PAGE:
Archive for June, 2011

Winter in Wartime

June 6, 2011

Usually when an historical event recedes into the past, people tend to regard it with greater objectivity. However, as World War II recedes into the past, Americans seem less able to view it objectively. Instead, the media in recent years subject us to bombast about the “greatest generation ever”. When I was young, people read books like Catch-22 and Slaughterhouse-Five, two novels that took a distinctly unsentimental view of the war. Nowadays, people swoon over sentimental trash like Saving Private Ryan, in which Tom Hanks sacrifices his life, so Matt Damon can go home to his Mommy and Daddy. I think one reason for the difference is that many people in my generation had fathers or uncles who served in the war. (My father was at the Battle of Bulge.) I think that connection made the war seem more real to us than it does to young people today.

What set me to thinking about this lately is that I recently saw the Dutch film, Winter in Wartime, which was directed by Martin Koolhoven, based on a novel by Jan Terlouw. It takes place in a town in German-occupied Netherlands in January, 1945. Michiel (Martijn Lakemeier) has mixed feelings towards his father (Raymond Thiry), the town’s mayor, who tries to maintain a neutral stance towards the the Germans. He prefers his uncle, Ben (Yorick van Wageningen) who has ties to the resistance. When a British pilot, Jack (Jamie Campbell Bower) is shot down, a local member of the Resistance helps him hide from the Germans. Michiel soon learns of this, and he becomes obsessed with the idea of helping Jack escape back to Britain, even though this endangers himself and his family. In addition to being a war story, this is also a coming-of-age story, as Michiel’s illusions are eventually shattered.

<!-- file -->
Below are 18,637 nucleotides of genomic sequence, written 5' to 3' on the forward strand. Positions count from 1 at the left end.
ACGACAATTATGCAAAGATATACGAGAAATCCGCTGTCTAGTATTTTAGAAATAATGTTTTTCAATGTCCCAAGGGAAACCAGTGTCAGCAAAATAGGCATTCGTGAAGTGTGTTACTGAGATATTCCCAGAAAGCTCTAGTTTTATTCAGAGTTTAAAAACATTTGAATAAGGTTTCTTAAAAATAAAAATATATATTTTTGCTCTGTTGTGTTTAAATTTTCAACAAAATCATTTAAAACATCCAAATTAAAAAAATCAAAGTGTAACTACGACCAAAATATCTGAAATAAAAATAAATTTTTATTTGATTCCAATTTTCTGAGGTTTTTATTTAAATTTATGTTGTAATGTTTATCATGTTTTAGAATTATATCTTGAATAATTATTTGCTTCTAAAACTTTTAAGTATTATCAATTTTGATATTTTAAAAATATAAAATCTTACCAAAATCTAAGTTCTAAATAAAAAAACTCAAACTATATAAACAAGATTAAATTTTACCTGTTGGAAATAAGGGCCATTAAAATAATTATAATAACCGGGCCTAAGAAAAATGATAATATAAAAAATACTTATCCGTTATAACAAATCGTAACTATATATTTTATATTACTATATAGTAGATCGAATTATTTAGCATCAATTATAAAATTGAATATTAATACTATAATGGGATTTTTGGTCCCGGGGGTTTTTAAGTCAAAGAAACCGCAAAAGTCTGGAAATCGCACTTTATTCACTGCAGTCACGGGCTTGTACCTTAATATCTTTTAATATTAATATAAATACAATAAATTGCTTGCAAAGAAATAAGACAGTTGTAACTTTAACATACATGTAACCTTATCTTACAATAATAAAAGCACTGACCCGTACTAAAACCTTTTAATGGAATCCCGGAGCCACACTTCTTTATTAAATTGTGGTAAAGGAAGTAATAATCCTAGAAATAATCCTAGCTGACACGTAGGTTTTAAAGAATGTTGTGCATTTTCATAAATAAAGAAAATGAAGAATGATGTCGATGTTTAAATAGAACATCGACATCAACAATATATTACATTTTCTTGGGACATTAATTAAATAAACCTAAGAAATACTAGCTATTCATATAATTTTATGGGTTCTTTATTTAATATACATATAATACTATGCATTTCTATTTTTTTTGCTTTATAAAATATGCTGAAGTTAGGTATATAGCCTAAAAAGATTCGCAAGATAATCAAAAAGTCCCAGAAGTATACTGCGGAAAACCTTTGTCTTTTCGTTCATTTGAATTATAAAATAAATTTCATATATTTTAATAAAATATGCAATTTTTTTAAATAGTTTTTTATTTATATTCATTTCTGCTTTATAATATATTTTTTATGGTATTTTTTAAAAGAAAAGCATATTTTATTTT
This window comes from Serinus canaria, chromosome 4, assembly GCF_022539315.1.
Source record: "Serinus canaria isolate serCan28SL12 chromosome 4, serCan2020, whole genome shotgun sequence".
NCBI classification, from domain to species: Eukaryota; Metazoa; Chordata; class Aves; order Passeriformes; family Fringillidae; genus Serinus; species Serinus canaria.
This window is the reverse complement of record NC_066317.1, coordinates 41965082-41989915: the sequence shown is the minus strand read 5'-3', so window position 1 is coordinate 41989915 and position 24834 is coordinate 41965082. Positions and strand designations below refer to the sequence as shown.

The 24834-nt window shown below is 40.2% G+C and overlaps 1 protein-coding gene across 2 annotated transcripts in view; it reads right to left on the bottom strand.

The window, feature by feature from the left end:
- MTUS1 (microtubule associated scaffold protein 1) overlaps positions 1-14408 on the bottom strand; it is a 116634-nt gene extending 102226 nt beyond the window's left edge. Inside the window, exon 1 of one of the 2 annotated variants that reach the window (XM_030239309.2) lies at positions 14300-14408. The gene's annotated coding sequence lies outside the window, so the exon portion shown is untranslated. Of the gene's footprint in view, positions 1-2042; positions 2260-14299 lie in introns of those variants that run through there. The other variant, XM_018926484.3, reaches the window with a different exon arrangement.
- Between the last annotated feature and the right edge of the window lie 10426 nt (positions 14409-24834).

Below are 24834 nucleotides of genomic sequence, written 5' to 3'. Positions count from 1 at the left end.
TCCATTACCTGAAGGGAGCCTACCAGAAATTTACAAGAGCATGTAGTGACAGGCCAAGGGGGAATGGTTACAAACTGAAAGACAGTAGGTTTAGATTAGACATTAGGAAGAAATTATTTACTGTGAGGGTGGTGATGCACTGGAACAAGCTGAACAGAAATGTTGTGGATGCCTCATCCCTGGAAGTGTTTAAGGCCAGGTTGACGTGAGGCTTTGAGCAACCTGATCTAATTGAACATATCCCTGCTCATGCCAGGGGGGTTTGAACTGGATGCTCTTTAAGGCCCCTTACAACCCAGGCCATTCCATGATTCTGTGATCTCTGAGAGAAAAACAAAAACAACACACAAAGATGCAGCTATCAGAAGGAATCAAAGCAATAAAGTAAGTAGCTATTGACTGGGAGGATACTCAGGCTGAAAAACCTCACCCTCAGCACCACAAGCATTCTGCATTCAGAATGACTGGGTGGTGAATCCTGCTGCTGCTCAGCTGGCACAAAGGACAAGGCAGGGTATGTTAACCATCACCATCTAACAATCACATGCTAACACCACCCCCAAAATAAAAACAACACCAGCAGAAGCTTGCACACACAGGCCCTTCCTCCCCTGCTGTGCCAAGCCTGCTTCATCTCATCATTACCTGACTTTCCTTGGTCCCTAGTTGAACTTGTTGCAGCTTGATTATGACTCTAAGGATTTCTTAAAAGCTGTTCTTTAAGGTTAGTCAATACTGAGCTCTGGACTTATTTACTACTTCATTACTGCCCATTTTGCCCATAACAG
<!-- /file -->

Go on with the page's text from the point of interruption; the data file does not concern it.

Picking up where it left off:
As World War II adventure movies go, this one is pretty good, although there are some things in it that I found hard to believe. When, for example, the resistance hide Jack, they put him in an underground hideout that is accessed by a wooden trap door with branches glued to it. It clearly looks like a trap door, yet we’re supposed to believe that the Germans, who are combing the woods looking for Jack, fail to see it. Maybe they just have bad eyesight.

This film was released in the Netherlands in 2008. It was a huge hit in that country. Yet this film wasn’t released in the U.S. until spring of this year. Why is that? Could it be that nobody thought that people in this country would want to see a World War II movie in which the good guys are not Americans? This brings me back to the point I made at the beginning. It seems to me there is a reluctance in the media to admit that most of the war did not involve the “greatest generation ever”.

Jack Kevorkian (1928-2011)

June 4, 2011